HiSilicon, Huawei Technologies’ in-house semiconductor and integrated circuit design company, has surpassed US chip giant Qualcomm in terms of smartphone processor shipments in China for the first time amid coronavirus-linked disruptions that have hit most major players, according to a report.
In the first quarter of 2020, HiSilicon shipped 22.21 million smartphone processors, according to Chinese research firm CINNO’s latest monthly report on China’s semiconductor industry. Although HiSilicon’s shipments only increased slightly from the 22.17 million units it shipped in the first quarter of last year, it was the only major company that did not see a year-on-year decline in the quarter, CINNO said in a summary of the report posted on its official WeChat account.
As a result, the Huawei subsidiary’s market share surged to 43.9 per cent, from 36.5 per cent during the same period last year, and beat Qualcomm for the first time to become China’s top smartphone processor supplier.
HiSilicon’s steady performance comes at a time when the Chinese smartphone industry is being battered by delayed product launches and dampened consumer sentiment linked to the coronavirus pandemic. Smartphone shipments in the country slumped by 34.7 per cent – more than a third – to 47.7 million units in the first quarter of 2020, according to a report released earlier this month by the China Academy of Information and Communications Technology.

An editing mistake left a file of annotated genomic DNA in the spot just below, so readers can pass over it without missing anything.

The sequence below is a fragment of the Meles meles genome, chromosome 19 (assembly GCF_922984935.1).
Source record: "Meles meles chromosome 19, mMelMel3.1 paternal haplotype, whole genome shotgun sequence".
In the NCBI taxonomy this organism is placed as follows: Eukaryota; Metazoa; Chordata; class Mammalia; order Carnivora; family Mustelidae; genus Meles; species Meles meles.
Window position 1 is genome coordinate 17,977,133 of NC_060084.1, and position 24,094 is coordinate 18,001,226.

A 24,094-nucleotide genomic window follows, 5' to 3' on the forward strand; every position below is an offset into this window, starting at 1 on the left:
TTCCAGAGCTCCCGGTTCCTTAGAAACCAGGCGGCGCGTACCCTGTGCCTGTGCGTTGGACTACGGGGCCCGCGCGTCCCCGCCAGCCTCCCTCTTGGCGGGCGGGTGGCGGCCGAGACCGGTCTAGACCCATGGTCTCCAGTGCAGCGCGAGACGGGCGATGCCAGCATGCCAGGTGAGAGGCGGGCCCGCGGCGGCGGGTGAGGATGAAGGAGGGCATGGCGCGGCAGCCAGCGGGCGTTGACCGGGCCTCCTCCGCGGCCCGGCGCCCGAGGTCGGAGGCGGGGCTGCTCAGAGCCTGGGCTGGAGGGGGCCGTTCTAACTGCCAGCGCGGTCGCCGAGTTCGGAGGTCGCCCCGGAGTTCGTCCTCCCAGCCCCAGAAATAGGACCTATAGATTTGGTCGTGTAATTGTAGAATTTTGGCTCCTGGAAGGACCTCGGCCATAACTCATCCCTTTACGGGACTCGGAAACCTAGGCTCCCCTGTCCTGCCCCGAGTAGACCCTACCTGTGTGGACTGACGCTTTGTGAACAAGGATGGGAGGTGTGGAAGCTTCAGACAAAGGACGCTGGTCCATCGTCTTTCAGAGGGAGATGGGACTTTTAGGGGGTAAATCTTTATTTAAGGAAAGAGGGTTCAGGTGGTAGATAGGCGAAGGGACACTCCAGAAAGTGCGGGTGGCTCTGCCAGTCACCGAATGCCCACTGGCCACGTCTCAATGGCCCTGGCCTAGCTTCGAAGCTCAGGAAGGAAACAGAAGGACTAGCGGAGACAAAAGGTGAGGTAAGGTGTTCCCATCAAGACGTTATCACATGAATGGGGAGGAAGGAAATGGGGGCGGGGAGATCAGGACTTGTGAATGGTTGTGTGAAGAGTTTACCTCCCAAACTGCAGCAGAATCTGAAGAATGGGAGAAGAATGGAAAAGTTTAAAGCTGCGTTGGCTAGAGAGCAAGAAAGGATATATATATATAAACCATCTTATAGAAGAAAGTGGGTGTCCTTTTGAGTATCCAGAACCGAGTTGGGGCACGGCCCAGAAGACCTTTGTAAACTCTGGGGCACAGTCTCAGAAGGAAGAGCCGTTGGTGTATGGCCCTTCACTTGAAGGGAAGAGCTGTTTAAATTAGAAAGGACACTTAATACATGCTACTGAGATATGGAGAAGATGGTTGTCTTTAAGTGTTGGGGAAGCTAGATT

CINNO’s report showed that there was a similar plunge in processor shipments, with overall smartphone processor shipments in the country dropping by 44.5 per cent in the first three months of 2020, compared to same period last year.
US-based Qualcomm, the long-time market leader, fell to second place in the latest quarter with a year-on-year decline in its market share from 37.8 per cent to 32.8 per cent. Taiwan’s Mediatek maintained its third-place position, but also saw its market share slide year-on-year from 14 per cent to 13.1 per cent.
Huawei, HiSilicon’s parent company, is at the centre of a high-profile US-China tech war. The Trump administration added the company to its Entity List last year, citing the risk that Huawei could give Beijing access to sensitive data from telecommunications networks. The trade blacklist effectively bars Huawei from buying US products and services.
In response, the Chinese company, which has denied the allegations, is ramping up its own capabilities to produce more American component-free network gear, including at HiSilicon.
Huawei is also reportedly shifting production of HiSilicon-designed chips away from Taiwan Semiconductor Manufacturing Co (TSMC) and towards Shanghai-based Semiconductor Manufacturing International Corp (SMIC) as Washington readies new rules which would require foreign companies using US chipmaking equipment to obtain a license before supplying chips to Huawei – a move that would directly affect TSMC.
Over 90 per cent of Huawei phones in China now use HiSilicon processors, according to CINNO. However, founder Ren Zhengfei said in an interview last year that the company would continue using chips from US vendors such as Intel and Qualcomm as long as it is still allowed by US regulators.
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